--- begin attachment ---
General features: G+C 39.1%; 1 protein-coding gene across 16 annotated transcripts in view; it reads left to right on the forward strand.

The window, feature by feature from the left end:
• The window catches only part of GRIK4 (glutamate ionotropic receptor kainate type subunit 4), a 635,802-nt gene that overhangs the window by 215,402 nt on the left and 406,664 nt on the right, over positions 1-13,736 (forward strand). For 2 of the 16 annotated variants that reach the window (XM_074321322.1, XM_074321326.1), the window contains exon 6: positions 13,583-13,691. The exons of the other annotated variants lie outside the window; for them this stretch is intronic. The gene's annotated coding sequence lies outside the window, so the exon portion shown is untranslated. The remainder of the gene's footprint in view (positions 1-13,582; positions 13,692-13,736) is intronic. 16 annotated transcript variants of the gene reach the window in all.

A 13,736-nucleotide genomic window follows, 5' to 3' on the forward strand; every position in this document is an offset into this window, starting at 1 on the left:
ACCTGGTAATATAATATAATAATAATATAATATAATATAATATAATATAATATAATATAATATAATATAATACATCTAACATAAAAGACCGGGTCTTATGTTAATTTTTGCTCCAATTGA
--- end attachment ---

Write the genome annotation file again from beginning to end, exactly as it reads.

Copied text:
General features: G+C 39.1%; 1 protein-coding gene across 16 annotated transcripts in view; it reads left to right on the forward strand.

The window, feature by feature from the left end:
• The window catches only part of GRIK4 (glutamate ionotropic receptor kainate type subunit 4), a 635,802-nt gene that overhangs the window by 215,402 nt on the left and 406,664 nt on the right, over positions 1-13,736 (forward strand). For 2 of the 16 annotated variants that reach the window (XM_074321322.1, XM_074321326.1), the window contains exon 6: positions 13,583-13,691. The exons of the other annotated variants lie outside the window; for them this stretch is intronic. The gene's annotated coding sequence lies outside the window, so the exon portion shown is untranslated. The remainder of the gene's footprint in view (positions 1-13,582; positions 13,692-13,736) is intronic. 16 annotated transcript variants of the gene reach the window in all.

A 13,736-nucleotide genomic window follows, 5' to 3' on the forward strand; every position in this document is an offset into this window, starting at 1 on the left:
ACCTGGTAATATAATATAATAATAATATAATATAATATAATATAATATAATATAATATAATATAATATAATACATCTAACATAAAAGACCGGGTCTTATGTTAATTTTTGCTCCAATTGA